Hey coach, don't be so defensive
MORGANTOWN - Have you heard the news?
Dana Holgorsen and his West Virginia coach staff haven't forgotten how to coach the game.
Surely you've heard, right? It was in all the papers, and on the radio and TV and on the Internet.
Not that anyone ever asked or suggested otherwise, mind you. But after back-to-back losses to Texas Tech and Kansas State by a combined score of 104-28, Holgorsen is obviously feeling a bit defensive, and it shows.
It began after the 49-14 beatdown at Texas Tech. It intensified following a 55-14 shellacking at the hands of Kansas State.
And it reached its head earlier this week at Holgorsen's weekly Tuesday press conference.
First came a rather innocuous, if rather poorly stated, question about any changes Holgorsen and his staff might have made. It was poorly stated because the inquisitor seemed to assume changes had been made - "What's the biggest thing you guys have changed in the last two weeks?'' - rather than asking if any were in the works, as might be assumed of a team that had been completely outplayed on offense, defense and special teams.
"Well, seeing as how we decided not to switch back to the 3-3 stack or decided not to go to a 4-2-5 or we decided not to start running the option, we decided not to go with just a hundred percent empty because we had a little bit of success with it against Baylor, then we probably didn't change a whole lot,'' Holgorsen said, the sarcasm fairly dripping.
"Hopefully we got refreshed and our mentality is good and body language is good and our confidence is back up and our players are excited about playing. [Hopefully] we practice hard this week and we get out there and we're excited to play a football game. We'll go out there and play to the best of our ability.''
In other words, "Changes? We don't need no stinking changes.''
Then came an even more pointed question, as in pointed as far away from criticizing the coaching as could possibly be. West Virginia's passing game - especially its vertical passing - hasn't been the same since Stedman Bailey had to sit out the second half at Texas Tech and then was essentially a non-factor against Kansas State. Might that have been related to his health, Holgorsen was asked, and would his return to again form a 1-2 punch with Tavon Austin remedy some of the problems?
Here's where it really veered off course.
"I didn't know we forgot how to coach,'' Holgorsen immediately fired back. "I didn't know our offensive problems were incredibly [affected] by one guy. That's not ever going to happen.
"Are we better with Stedman out there at a hundred percent? Yes. Are we better with a hundred-percent Shawne Alston? Yes. Is that the reason we lost? No. It's not. There's a whole bunch of things that go into it and we're working hard to try and fix them.''
Well, sure, you don't lose 49-14 and 55-14 because of one guy. And hopefully you don't go from scoring 70, 69 and 70 points in three of the previous six games to scoring three offensive touchdowns in the last two games because of one guy.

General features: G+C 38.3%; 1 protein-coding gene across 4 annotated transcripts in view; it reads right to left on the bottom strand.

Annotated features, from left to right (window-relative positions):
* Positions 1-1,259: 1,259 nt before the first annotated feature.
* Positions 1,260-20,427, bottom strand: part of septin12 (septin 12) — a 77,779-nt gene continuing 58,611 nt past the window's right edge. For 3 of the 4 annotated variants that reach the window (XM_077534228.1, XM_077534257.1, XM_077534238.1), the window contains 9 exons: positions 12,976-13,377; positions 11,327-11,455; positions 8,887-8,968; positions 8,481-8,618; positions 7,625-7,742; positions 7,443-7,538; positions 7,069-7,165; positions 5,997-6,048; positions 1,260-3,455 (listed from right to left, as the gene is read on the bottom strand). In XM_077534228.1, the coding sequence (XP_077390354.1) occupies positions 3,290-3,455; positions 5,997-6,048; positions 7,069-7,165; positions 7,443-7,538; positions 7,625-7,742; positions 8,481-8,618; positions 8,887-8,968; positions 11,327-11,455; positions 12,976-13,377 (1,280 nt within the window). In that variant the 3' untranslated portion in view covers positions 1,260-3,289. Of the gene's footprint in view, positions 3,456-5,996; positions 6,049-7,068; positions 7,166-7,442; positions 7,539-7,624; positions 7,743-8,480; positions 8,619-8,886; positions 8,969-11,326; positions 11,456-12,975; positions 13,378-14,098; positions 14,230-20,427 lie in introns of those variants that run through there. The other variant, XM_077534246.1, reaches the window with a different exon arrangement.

But the question was never about coaching to overcome the limitations of Bailey, but how much his return to form might help an offense that had unquestionably and irrefutably dropped off a cliff. You only answer the way Holgorsen did - to both questions - if it's starting to eat at you that people are questioning your ability to coach.
In that sense, maybe Holgorsen should borrow that completely ironic white hat that defensive coordinator Joe DeForest has taken to wearing after games in which his defense has reached lows that few thought possible.
It bears just one word: relax.
Granted, there are fans who question and criticize everything, especially when nothing is going right. Those who yearn for the days of Jeff Casteel's 3-3-5 defense probably include many who spent the past decade deriding it. Others pine for the days when WVU's special teams were not good, as opposed to horrid. And the number of those who are deadly silent when Holgorsen's offense is scoring 10 touchdowns a game come out of the woodwork when it scores just one.
The fat new contract and preponderance of "outsiders'' running the program now certainly play heavily into any criticism, too.
But to become defensive about it? Not a good strategy. When each of your two-week paychecks approaches a gross of $100,000 - in a few years Holgorsen's will be more than $120,000 every two weeks, excluding bonuses - part of the deal is to take the heat. Just shut up and take it. Don't tell us you still know how to coach, just get back to work and prove it.
Coaches are criticized all the time. It comes from the fans and from the media. Sometimes the fans in West Virginia can be brutal. Deal with it. They are no worse - and largely not even close to being as bad - as others around the country.
The media? Here? Please. At any given press conference, if there are 50 media members in attendance as part of the corps covering West Virginia, I can usually count on one hand those who don't fall into at least one (and sometimes most) of the following categories: alums, students, those who work for an entity with a direct or indirect contractual relationship with WVU's athletic department, or those who have a flying WV on their clothes or car and refer to the team as "we.''
In other words, Holgorsen isn't exactly getting raked over the coals like Les Miles when he loses two games in a season, much less two weeks. The only people who think you've forgotten how to coach are the ones who never thought you could in the first place.
So stop being so defensive.
Reach Dave Hickman at 304-348-1734 or email@example.com or follow him at Twitter.com/dphickman1.